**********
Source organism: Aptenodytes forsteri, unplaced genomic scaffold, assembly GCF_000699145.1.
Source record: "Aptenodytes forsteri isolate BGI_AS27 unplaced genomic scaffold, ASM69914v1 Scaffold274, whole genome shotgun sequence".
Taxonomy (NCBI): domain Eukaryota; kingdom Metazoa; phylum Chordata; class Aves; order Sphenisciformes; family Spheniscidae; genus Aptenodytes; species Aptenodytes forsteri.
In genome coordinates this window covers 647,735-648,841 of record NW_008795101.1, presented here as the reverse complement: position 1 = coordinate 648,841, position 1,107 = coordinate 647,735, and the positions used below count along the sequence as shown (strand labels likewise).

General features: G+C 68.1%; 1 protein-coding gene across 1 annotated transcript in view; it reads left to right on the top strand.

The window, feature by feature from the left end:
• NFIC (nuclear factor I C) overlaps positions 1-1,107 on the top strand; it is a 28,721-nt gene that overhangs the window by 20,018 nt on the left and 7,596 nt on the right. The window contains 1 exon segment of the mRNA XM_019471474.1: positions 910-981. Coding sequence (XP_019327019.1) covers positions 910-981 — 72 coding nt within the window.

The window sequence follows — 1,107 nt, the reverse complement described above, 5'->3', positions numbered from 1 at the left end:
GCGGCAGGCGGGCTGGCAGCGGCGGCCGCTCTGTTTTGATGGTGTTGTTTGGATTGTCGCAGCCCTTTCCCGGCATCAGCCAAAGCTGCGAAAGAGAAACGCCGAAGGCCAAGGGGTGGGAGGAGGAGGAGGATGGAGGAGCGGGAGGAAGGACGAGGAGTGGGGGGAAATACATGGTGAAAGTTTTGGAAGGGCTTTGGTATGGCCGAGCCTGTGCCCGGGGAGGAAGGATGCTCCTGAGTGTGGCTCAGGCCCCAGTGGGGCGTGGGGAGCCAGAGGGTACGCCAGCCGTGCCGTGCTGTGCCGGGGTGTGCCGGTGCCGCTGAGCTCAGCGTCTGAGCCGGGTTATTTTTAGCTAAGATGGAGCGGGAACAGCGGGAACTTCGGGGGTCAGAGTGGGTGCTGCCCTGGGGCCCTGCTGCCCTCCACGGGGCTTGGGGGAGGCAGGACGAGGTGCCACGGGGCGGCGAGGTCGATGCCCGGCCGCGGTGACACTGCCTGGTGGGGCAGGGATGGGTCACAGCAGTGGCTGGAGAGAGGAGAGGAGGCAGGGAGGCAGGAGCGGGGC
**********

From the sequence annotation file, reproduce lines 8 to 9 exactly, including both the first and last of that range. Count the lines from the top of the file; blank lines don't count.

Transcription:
The window sequence follows — 1,107 nt, the reverse complement described above, 5'->3', positions numbered from 1 at the left end:
GCGGCAGGCGGGCTGGCAGCGGCGGCCGCTCTGTTTTGATGGTGTTGTTTGGATTGTCGCAGCCCTTTCCCGGCATCAGCCAAAGCTGCGAAAGAGAAACGCCGAAGGCCAAGGGGTGGGAGGAGGAGGAGGATGGAGGAGCGGGAGGAAGGACGAGGAGTGGGGGGAAATACATGGTGAAAGTTTTGGAAGGGCTTTGGTATGGCCGAGCCTGTGCCCGGGGAGGAAGGATGCTCCTGAGTGTGGCTCAGGCCCCAGTGGGGCGTGGGGAGCCAGAGGGTACGCCAGCCGTGCCGTGCTGTGCCGGGGTGTGCCGGTGCCGCTGAGCTCAGCGTCTGAGCCGGGTTATTTTTAGCTAAGATGGAGCGGGAACAGCGGGAACTTCGGGGGTCAGAGTGGGTGCTGCCCTGGGGCCCTGCTGCCCTCCACGGGGCTTGGGGGAGGCAGGACGAGGTGCCACGGGGCGGCGAGGTCGATGCCCGGCCGCGGTGACACTGCCTGGTGGGGCAGGGATGGGTCACAGCAGTGGCTGGAGAGAGGAGAGGAGGCAGGGAGGCAGGAGCGGGGC